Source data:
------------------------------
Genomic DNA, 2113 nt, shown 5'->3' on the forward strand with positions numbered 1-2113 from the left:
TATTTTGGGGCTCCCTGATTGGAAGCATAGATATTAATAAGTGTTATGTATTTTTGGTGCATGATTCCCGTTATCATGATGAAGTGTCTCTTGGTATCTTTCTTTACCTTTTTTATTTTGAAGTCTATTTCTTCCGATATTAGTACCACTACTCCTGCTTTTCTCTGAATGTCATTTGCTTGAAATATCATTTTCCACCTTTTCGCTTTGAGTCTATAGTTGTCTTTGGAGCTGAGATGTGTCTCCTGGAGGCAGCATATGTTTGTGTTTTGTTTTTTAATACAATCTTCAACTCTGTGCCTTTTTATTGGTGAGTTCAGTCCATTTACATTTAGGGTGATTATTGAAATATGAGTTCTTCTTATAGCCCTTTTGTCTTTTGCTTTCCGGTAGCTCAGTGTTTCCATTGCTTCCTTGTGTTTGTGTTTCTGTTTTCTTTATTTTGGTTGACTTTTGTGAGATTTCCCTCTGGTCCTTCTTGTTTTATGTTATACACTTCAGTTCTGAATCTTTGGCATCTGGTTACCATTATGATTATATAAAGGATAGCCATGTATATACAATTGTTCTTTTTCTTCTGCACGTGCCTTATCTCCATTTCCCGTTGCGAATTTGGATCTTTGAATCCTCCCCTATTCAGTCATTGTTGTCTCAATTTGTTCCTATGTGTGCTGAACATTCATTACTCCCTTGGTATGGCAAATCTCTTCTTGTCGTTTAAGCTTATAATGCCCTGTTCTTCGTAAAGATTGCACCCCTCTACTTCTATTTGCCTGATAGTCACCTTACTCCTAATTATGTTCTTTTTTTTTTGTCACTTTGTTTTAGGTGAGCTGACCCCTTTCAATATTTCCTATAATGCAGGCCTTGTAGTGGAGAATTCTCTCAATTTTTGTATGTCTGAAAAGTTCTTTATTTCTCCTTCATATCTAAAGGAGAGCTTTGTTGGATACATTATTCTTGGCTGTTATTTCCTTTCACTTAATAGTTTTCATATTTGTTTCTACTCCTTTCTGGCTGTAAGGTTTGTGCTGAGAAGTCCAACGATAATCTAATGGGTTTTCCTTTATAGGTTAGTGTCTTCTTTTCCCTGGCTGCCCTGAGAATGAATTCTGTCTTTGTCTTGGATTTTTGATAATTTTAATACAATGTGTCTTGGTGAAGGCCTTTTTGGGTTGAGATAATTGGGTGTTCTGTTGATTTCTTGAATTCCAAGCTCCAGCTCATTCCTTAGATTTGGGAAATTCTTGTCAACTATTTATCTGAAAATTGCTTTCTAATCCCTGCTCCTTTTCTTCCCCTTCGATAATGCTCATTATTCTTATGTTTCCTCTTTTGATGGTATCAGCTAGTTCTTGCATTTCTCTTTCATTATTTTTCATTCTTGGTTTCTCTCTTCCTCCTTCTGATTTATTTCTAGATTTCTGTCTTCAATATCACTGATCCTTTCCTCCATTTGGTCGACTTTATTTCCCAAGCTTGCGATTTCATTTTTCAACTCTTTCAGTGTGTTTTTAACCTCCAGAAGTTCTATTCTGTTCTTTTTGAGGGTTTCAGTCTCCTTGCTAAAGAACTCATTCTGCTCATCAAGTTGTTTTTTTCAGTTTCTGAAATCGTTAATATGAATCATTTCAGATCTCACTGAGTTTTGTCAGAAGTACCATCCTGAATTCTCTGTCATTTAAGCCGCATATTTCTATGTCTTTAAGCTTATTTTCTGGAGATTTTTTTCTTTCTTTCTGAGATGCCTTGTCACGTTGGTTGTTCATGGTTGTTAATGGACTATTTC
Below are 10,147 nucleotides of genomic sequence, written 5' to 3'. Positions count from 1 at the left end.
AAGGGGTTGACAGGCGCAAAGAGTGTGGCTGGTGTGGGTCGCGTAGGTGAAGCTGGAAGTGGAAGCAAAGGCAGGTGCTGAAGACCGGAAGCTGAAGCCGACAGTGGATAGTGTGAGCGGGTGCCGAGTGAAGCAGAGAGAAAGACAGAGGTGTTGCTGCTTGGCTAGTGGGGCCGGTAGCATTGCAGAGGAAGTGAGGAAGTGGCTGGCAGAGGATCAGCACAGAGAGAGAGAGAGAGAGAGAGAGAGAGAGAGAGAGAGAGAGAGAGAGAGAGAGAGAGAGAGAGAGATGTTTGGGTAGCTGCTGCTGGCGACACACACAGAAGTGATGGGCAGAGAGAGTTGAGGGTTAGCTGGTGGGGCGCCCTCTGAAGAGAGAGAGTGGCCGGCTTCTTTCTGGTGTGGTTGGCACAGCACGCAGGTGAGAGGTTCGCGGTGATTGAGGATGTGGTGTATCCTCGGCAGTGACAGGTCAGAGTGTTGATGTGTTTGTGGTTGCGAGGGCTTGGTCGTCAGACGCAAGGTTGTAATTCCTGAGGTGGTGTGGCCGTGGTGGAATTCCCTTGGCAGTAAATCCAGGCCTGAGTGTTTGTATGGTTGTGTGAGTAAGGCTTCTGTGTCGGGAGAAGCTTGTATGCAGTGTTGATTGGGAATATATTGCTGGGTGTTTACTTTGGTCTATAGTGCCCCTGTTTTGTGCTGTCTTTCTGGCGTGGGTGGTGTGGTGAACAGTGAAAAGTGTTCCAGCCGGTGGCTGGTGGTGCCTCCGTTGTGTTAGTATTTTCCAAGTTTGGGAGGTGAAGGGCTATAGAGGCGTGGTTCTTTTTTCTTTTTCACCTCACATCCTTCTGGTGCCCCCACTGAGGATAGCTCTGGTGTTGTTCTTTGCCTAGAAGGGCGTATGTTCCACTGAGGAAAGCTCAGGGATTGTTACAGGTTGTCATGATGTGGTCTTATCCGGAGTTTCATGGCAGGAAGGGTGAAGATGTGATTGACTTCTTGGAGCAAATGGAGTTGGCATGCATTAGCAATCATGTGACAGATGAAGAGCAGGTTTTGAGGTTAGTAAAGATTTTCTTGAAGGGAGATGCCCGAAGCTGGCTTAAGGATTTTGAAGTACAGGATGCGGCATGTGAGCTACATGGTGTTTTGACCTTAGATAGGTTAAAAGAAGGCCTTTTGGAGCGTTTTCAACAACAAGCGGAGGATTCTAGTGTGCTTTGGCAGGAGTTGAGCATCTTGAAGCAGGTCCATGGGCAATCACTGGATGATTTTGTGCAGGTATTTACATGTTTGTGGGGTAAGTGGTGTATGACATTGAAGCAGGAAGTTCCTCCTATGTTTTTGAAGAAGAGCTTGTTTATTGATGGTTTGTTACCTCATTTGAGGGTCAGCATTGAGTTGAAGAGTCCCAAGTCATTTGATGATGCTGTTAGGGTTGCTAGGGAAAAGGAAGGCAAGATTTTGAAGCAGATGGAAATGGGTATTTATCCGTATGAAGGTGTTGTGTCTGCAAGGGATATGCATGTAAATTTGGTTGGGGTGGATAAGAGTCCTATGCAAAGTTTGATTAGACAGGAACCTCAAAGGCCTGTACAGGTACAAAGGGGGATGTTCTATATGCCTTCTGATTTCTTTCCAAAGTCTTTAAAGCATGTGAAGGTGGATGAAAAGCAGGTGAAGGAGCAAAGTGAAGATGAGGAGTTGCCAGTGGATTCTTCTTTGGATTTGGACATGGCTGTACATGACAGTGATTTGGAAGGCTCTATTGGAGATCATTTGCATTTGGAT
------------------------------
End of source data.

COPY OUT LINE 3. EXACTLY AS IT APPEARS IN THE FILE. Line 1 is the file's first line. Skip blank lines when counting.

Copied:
Below are 10,147 nucleotides of genomic sequence, written 5' to 3'. Positions count from 1 at the left end.